Moral of the story: Never, ever fuck with a man's drink.
Tony Curtis Compared Marilyn Monroe To Hitler
In 1959, Marilyn "I didn't actually say that quote" Monroe was mostly concerning herself with barbiturates, but that didn't stop her from filming one of her most acclaimed pictures: the classic "identity fraud will get you girls" romp Some Like It Hot. The shoot wasn't what you'd call smooth; Monroe was in full cloud cuckoolander mode throughout, so hopped on pills that it could take her dozens of tries to utter a single line, and her chemistry with co-star Tony Curtis went nigh-immediately to the pigs as a result.
In fact, Curtis was so fed up with Monroe that the only description he could think of her was of the Nazi variety. So when the unavoidable "How was it like to shoot romantic scenes with Marilyn goddamn Monroe, wink wink?" questions started rolling in, he bluntly replied that kissing her was "like kissing Hitler."
You're mentally Photoshopping her with the mustache right now, aren't you.
In the years leading to Monroe's death and well after it, Curtis would keep alternately affirming and retracting his statement, his claims either painting Monroe as a horrible, mean bitch or attributing the whole thing to a wacky misunderstanding. Perhaps his weirdest claim came in his late-life autobiography, in which he suddenly asserted that the two were in fact heavily involved with each other in an on-set affair, and Marilyn was even carrying his baby (which she later tragically miscarried).
Stay classy, Tony C.
Is there truth to any of this? I don't know. I also can't imagine why he would give such ridiculously contradictory statements over the years. However, I'm sure it totally had almost absolutely nothing to do with the fact that Monroe retorted to the Hitler comment by noting that she had to resort to sex fantasies and completely ignore Curtis to get through their more intimate scenes at all.
Michael Jackson Used Paul McCartney's Business Tips To Buy The Rights To His Music
Michael Jackson and Paul McCartney. Two musical juggernauts who leveraged their pasts in successful bands into highly successful solo careers. Two kindred spirits in a fast-moving world. Two skin colors rapidly approaching each other.
Jackson and McCartney first met in the 1970s, and struck up a fast friendship which led to several famous duets: "The Girl Is Mine" on Jackson's 1982 hit album Thriller, and "The Man" and "Say, Say, Say" on McCartney's slightly less classic 1983 album Pipes Of Peace. For years, their public image -- and, by their own admission, their friendship -- was basically this.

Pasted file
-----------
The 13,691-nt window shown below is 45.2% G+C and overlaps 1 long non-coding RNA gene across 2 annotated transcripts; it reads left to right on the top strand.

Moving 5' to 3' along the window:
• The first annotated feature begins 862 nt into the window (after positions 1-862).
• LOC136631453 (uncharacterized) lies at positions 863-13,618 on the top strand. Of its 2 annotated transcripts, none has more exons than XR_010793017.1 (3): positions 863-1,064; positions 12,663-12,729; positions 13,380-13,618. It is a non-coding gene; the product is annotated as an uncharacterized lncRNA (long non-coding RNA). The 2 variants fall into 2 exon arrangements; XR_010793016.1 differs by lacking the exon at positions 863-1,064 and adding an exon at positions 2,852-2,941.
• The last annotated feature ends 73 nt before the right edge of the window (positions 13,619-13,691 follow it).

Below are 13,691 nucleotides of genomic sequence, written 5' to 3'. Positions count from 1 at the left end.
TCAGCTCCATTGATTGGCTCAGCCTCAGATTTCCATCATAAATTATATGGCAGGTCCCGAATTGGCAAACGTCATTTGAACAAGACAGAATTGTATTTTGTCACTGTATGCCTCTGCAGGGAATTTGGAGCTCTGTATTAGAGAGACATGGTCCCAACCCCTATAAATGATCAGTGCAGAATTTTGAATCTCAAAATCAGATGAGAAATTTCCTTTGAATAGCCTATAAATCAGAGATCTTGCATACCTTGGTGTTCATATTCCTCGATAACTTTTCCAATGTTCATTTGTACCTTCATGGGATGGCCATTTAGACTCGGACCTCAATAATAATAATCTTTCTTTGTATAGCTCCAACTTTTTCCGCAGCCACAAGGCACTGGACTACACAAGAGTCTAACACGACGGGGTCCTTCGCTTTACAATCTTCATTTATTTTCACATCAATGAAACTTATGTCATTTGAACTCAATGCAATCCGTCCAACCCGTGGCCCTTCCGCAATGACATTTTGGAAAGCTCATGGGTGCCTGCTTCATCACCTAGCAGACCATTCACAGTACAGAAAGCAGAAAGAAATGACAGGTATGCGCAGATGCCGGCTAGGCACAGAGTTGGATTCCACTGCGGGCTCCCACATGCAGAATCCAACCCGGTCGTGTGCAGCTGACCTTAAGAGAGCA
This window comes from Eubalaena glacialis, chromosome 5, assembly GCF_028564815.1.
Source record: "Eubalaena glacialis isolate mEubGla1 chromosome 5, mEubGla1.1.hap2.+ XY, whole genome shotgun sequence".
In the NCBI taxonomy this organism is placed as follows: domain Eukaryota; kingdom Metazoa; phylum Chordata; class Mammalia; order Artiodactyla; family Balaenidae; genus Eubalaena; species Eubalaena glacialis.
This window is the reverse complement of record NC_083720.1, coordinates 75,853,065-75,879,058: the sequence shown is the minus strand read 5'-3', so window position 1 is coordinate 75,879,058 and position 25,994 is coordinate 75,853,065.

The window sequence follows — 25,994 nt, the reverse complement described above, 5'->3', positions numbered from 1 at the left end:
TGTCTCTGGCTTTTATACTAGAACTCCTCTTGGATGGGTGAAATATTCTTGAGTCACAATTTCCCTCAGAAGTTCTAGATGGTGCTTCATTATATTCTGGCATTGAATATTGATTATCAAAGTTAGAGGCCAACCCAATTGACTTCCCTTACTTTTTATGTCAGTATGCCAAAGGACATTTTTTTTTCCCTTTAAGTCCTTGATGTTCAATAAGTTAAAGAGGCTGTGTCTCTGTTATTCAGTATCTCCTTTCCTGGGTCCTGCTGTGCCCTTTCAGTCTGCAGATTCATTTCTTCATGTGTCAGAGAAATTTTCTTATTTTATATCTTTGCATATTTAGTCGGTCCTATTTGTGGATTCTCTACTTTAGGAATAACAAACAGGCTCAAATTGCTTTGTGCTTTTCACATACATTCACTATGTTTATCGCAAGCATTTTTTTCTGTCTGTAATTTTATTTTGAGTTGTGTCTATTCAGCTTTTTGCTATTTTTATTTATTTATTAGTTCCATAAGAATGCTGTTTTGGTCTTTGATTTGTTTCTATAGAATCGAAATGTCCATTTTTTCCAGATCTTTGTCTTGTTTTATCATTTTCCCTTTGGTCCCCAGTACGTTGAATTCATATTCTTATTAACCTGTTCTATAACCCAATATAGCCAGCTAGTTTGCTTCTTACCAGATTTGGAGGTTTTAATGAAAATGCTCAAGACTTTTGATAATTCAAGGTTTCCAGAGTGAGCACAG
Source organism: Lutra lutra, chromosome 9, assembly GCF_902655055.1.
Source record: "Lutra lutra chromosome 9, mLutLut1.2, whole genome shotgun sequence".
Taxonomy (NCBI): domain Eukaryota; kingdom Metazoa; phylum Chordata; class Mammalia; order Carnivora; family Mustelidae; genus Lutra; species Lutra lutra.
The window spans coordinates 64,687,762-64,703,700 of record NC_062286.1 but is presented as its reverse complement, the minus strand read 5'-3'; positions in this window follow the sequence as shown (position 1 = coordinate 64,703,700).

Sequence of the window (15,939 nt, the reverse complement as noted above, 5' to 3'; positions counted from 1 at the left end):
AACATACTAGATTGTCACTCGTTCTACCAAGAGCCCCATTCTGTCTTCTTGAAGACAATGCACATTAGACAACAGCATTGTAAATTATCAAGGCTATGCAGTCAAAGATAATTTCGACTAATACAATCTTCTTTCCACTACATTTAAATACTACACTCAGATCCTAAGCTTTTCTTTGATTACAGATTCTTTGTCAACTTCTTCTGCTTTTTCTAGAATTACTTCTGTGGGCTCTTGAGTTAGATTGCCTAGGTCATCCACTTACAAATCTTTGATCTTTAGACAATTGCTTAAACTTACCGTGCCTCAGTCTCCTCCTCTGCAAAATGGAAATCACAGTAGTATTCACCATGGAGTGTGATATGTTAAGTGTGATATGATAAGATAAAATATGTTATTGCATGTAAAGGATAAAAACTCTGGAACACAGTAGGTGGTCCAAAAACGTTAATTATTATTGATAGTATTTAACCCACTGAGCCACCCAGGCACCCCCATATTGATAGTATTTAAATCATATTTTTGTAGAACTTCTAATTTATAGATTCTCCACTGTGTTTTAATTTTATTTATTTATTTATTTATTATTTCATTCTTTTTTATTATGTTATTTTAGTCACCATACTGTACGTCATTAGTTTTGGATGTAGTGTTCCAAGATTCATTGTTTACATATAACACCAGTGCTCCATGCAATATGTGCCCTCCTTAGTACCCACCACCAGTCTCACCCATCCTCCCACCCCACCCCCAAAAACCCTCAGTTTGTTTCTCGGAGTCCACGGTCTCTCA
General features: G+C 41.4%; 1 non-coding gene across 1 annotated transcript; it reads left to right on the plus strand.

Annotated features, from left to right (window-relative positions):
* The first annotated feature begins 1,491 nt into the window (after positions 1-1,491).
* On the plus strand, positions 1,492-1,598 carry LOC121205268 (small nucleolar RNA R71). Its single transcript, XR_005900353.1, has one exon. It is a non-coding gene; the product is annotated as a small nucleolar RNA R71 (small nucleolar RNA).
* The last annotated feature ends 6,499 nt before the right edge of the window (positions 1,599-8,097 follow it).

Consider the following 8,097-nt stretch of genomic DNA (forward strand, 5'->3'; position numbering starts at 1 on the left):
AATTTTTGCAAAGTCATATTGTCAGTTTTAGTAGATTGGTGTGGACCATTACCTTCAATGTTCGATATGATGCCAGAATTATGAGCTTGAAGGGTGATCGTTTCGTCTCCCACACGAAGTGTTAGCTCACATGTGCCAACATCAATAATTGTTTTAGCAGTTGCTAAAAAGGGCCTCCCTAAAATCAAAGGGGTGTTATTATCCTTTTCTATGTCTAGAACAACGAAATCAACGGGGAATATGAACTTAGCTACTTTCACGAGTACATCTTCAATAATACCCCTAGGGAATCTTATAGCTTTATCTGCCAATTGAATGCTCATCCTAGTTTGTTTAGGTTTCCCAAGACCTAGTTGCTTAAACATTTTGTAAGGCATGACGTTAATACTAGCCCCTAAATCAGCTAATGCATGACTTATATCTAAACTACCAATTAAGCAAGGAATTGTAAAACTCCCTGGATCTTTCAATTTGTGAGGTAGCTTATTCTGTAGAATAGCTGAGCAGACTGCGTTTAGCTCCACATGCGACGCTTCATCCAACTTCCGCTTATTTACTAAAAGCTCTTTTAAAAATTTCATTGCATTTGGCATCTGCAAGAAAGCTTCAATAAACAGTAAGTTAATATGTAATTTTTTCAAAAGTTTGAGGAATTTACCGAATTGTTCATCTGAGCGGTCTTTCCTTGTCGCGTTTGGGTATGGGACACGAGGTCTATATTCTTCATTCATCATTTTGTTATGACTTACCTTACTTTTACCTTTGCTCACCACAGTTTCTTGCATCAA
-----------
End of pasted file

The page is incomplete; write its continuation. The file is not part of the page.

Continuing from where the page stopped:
The seeds of their inevitable breaking apart were sown one night in 1981, when the more business-savvy McCartney showed Jackson a thick ledger filled with a huge list of songs he owned. Inspired by the fact that most of the Beatles' song copyrights had been signed off to Brian Epstein's Northern Productions, the future Sir Paul had developed a profitable business habit of buying the copyrights for songs by other artists, like Buddy Holly.
Jackson was blown away by his friend's business acumen, and got in the song-buying game with all his might. After a few years of feeding frenzy, including a fruitless effort to buy back the Jackson 5 catalog from Motown, his efforts finally struck platinum in 1985. Outbidding heavy hitters like Richard Branson and future Sony bigwig Marty Bandier, Jackson managed to acquire a large stake in the catalog of a publishing company called ATV.
Which owned Northern Productions.
Which owned the Beatles' back catalog.
"Son of a ..."
In all fairness, Jackson did attempt to create as little turmoil as possible. His people contacted both Yoko Ono (who gleefully backed him after telling him she didn't intend to bid because she didn't want to have to deal with McCartney) and Paul's people, knowing that McCartney wouldn't bid because, not unreasonably, he didn't want to spend tens of millions on songs that he fucking wrote for free.
Jackson's purchase was also hugely motivated by admiration. He repeatedly told his people that the catalog had to be his because these were the best songs ever written. Still, whatever his motivations, he had just bought the rights to the vast majority of his friend's legacy. McCartney, who had fully assumed Jackson was just joking about the acquisition, didn't take it well. "I think it's dodgy to do something like that," he commented on the buyout. "To be someone's friend and then buy the rug they're standing on."